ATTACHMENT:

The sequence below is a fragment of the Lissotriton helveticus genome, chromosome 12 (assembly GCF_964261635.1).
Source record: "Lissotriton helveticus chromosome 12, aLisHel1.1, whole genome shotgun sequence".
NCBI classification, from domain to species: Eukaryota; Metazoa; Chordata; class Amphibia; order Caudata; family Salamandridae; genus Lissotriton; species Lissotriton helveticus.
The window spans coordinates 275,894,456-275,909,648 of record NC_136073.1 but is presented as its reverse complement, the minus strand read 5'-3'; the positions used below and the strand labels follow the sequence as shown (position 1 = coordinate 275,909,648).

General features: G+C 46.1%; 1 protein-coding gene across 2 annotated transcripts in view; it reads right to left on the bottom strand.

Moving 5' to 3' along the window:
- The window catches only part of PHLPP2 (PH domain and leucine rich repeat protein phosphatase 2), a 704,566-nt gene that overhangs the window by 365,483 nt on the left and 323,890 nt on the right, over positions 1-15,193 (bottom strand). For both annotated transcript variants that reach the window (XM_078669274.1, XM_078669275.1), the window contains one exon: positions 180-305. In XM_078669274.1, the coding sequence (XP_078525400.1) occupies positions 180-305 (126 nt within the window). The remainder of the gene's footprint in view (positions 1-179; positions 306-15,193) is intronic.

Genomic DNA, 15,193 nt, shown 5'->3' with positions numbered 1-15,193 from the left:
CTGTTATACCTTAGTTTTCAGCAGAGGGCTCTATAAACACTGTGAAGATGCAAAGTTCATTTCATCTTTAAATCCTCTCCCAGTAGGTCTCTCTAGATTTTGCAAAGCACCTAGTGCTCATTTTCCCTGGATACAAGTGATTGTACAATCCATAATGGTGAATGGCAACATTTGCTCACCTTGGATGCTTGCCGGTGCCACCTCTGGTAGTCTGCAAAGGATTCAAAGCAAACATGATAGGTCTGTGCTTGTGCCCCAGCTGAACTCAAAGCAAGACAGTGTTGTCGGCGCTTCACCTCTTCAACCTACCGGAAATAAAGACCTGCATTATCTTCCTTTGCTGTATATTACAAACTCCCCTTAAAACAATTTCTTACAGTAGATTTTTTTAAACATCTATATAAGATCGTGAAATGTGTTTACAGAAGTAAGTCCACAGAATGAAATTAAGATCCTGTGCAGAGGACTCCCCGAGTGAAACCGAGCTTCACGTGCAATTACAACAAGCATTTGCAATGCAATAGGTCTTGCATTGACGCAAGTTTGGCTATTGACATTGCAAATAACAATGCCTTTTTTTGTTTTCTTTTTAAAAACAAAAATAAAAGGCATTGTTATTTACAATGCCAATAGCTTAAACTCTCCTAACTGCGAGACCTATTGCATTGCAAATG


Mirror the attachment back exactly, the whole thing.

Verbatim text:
The sequence below is a fragment of the Lissotriton helveticus genome, chromosome 12 (assembly GCF_964261635.1).
Source record: "Lissotriton helveticus chromosome 12, aLisHel1.1, whole genome shotgun sequence".
NCBI classification, from domain to species: Eukaryota; Metazoa; Chordata; class Amphibia; order Caudata; family Salamandridae; genus Lissotriton; species Lissotriton helveticus.
The window spans coordinates 275,894,456-275,909,648 of record NC_136073.1 but is presented as its reverse complement, the minus strand read 5'-3'; the positions used below and the strand labels follow the sequence as shown (position 1 = coordinate 275,909,648).

General features: G+C 46.1%; 1 protein-coding gene across 2 annotated transcripts in view; it reads right to left on the bottom strand.

Moving 5' to 3' along the window:
- The window catches only part of PHLPP2 (PH domain and leucine rich repeat protein phosphatase 2), a 704,566-nt gene that overhangs the window by 365,483 nt on the left and 323,890 nt on the right, over positions 1-15,193 (bottom strand). For both annotated transcript variants that reach the window (XM_078669274.1, XM_078669275.1), the window contains one exon: positions 180-305. In XM_078669274.1, the coding sequence (XP_078525400.1) occupies positions 180-305 (126 nt within the window). The remainder of the gene's footprint in view (positions 1-179; positions 306-15,193) is intronic.

Genomic DNA, 15,193 nt, shown 5'->3' with positions numbered 1-15,193 from the left:
CTGTTATACCTTAGTTTTCAGCAGAGGGCTCTATAAACACTGTGAAGATGCAAAGTTCATTTCATCTTTAAATCCTCTCCCAGTAGGTCTCTCTAGATTTTGCAAAGCACCTAGTGCTCATTTTCCCTGGATACAAGTGATTGTACAATCCATAATGGTGAATGGCAACATTTGCTCACCTTGGATGCTTGCCGGTGCCACCTCTGGTAGTCTGCAAAGGATTCAAAGCAAACATGATAGGTCTGTGCTTGTGCCCCAGCTGAACTCAAAGCAAGACAGTGTTGTCGGCGCTTCACCTCTTCAACCTACCGGAAATAAAGACCTGCATTATCTTCCTTTGCTGTATATTACAAACTCCCCTTAAAACAATTTCTTACAGTAGATTTTTTTAAACATCTATATAAGATCGTGAAATGTGTTTACAGAAGTAAGTCCACAGAATGAAATTAAGATCCTGTGCAGAGGACTCCCCGAGTGAAACCGAGCTTCACGTGCAATTACAACAAGCATTTGCAATGCAATAGGTCTTGCATTGACGCAAGTTTGGCTATTGACATTGCAAATAACAATGCCTTTTTTTGTTTTCTTTTTAAAAACAAAAATAAAAGGCATTGTTATTTACAATGCCAATAGCTTAAACTCTCCTAACTGCGAGACCTATTGCATTGCAAATG